Pathogens with medium (over 24 hrs) onset times


  • Incubation period: 2-10 days
  • Duration: 7-10 days, relapses common
  • Symptoms:
    • Diarrhea (often bloody), abdominal cramping and pain, nausea and vomiting, fever, tiredness, headache
  • Cause:
    • Campylobacter jejuni, C. fetus, and C. coli are the types that usually cause campylobacteriosis in people. C. jejuni causes most cases of the illness.
  • Notes:
    • Long-term consequences MAY sometimes result from a Campylobacter infection. Some people may develop a rare disease called Guillain-Barré syndrome (GBS) that affects the nerves of the body following campylobacteriosis. When it happens, it occurs several weeks after the diahreal portion of the Campylobacter infection. Other potential complications include a reactive arthritis called "Reiters Syndrome" (especially in those with HLA-B27 antigen), meningitis, or infect the abdominal cavity, the heart, urinary tract and the blood stream.

E. coli

  • Incubation period: 2-5 days
  • Duration: up to 9 days, commonly about 4 days
  • Symptoms:
    • Abdominal cramps, watery diarrhea, grossly bloody diarrhea described as "all blood and no stool", abdominal pain described as equal in intensity to labor pains, vomiting (occasional), tiredness
  • Cause:
    • Escherichia coli is a common organism found in the intestinal tract of man and animals and, like some other potential pathogens, it is also readily found in damp, ambient temperature environments e.g. soil, vegetation, moist or wet areas in factories, untreated water etc. There are many types and strains of E.coli, a few of which are potentially pathogenic. It grows when there is inadequate cooking and/or recontamination of cooked product. Can grow at refrigeration temperatures.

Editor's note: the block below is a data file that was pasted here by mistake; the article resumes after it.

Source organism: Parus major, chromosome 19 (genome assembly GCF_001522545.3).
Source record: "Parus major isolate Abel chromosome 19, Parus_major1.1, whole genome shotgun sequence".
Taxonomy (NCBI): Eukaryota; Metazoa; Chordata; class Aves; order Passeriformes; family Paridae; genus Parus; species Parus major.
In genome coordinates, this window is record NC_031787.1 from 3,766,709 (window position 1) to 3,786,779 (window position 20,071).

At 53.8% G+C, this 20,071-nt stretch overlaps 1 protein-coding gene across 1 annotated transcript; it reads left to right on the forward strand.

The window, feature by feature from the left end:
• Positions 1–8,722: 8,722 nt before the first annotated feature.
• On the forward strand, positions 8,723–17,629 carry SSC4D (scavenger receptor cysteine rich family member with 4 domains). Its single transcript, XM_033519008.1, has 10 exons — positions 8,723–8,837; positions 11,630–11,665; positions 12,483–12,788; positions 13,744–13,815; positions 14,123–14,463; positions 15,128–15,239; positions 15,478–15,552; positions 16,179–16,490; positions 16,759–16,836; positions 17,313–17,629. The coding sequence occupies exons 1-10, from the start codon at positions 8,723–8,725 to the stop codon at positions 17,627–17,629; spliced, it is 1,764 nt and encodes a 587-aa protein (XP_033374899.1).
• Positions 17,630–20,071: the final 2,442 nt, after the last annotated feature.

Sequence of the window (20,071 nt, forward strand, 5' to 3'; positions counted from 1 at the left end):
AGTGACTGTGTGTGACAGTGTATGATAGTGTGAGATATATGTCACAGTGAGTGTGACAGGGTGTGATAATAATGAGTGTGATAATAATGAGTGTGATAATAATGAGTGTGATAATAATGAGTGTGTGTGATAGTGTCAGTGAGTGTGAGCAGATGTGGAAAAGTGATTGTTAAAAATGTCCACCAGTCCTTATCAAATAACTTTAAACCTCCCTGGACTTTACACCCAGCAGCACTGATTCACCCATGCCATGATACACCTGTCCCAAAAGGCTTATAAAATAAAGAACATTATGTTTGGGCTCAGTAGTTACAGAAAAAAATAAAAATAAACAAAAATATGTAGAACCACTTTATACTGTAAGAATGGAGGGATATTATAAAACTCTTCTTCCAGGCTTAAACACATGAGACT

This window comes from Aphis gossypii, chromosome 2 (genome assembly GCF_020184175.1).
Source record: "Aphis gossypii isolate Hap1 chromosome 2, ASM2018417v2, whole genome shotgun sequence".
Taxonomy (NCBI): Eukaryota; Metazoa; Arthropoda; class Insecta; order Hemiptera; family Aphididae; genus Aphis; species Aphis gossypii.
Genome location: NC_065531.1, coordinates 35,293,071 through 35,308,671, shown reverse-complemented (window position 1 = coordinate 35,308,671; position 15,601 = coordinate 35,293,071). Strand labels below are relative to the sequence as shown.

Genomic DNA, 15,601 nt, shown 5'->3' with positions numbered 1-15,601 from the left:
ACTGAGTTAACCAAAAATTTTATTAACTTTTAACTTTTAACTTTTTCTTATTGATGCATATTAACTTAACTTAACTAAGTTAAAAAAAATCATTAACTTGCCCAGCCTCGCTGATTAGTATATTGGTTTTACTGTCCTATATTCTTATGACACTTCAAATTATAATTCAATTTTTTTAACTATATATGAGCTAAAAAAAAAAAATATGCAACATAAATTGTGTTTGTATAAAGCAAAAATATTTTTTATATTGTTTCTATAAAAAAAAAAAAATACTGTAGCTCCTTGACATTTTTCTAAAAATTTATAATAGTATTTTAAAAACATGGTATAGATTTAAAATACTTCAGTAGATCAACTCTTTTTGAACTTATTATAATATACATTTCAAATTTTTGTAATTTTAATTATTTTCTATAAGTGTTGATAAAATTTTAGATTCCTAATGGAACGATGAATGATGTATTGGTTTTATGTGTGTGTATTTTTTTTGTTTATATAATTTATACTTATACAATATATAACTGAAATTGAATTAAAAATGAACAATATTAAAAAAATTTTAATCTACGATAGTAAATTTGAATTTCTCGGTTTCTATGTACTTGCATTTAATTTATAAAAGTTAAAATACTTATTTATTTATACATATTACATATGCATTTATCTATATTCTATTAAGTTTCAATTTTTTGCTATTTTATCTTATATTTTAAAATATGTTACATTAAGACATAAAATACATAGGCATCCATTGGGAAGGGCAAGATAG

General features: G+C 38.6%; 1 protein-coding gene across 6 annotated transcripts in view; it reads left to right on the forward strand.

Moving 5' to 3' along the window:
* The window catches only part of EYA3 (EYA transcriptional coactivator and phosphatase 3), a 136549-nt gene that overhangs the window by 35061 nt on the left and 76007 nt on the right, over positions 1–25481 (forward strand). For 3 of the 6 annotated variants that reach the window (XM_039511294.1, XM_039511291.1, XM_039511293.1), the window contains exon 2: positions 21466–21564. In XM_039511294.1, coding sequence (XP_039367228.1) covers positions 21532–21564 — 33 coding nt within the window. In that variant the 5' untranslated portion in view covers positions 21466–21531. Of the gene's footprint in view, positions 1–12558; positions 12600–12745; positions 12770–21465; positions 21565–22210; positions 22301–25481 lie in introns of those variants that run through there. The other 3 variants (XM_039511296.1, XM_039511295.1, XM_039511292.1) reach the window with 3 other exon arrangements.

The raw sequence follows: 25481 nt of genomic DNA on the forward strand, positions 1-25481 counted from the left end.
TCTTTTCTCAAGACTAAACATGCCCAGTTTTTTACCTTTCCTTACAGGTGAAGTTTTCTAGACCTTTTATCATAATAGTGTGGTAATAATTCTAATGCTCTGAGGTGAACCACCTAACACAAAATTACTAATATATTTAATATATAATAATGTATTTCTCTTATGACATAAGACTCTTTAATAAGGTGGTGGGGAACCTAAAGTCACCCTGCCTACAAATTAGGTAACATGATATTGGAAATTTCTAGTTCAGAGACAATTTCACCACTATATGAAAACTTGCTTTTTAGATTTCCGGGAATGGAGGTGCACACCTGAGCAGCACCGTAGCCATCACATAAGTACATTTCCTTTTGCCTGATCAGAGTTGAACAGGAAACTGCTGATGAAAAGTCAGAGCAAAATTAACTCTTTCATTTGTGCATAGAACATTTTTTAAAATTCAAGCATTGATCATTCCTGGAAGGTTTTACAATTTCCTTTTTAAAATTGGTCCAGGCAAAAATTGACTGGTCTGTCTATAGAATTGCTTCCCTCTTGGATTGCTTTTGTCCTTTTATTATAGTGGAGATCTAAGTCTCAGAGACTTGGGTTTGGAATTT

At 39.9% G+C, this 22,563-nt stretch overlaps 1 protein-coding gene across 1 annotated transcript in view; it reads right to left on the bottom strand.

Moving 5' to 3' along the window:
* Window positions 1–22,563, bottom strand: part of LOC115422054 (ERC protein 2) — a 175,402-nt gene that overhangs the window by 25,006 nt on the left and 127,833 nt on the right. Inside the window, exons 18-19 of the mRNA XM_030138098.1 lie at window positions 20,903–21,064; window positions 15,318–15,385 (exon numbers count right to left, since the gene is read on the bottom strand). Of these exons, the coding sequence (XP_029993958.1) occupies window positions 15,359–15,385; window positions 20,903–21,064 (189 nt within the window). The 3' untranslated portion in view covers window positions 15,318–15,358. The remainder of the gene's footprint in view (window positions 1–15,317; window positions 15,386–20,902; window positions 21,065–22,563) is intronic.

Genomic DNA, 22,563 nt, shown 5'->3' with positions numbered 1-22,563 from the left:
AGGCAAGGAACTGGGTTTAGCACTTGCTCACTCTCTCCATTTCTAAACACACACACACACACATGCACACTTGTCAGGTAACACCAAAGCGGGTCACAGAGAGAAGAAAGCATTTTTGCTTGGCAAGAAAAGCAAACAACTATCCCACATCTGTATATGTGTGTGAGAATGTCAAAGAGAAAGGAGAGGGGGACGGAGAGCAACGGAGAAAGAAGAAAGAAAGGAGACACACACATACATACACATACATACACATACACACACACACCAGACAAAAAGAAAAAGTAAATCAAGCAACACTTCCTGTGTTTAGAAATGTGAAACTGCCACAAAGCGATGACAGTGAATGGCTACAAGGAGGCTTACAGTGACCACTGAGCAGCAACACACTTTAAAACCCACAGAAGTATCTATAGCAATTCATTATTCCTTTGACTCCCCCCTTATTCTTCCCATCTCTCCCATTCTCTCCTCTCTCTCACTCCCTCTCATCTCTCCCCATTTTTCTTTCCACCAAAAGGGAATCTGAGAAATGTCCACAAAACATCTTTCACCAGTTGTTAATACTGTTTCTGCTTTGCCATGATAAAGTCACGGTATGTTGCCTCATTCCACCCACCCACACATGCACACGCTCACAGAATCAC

• Notes:
    • In 2% to 7% of cases, the bacteria may cause kidney failure.


  • Incubation period: 1-4 days
  • Duration: Unknown
  • Symptoms:
    • nausea, vomiting, diarrhea
    • Cause:
      • Various species of Streptococcus bacteria which are facultative anaerobes. Some are transmitted by animals and workers contaminated with feces, others from the nose and throat of infected humans.
    • Notes:
      • Untreated strep infections can lead to rheumatic fever, which itself runs the risk of rheumatic heart disease when it attacks the heart valves (if it damages the heart valves seriously enough, you WILL require eventual heart transplant) , as well as other complications.

    Typhoid fever

    • Typhpoid incubation: 3-56 days, commonly 7-14 days
    • Paratyphoid incubation: 1-10 days
    • Duration: 4 weeks
    • Symptoms:
      • Headache, severe diarrhea, cramps, fever. Can be fatal or lead to arthritis, meningitis and typhoid.
    • Cause:
      • Salmonella Typhi: Aerobic bacteria that lives and grows in the intestines of humans, animals, birds and insects.
    • Notes: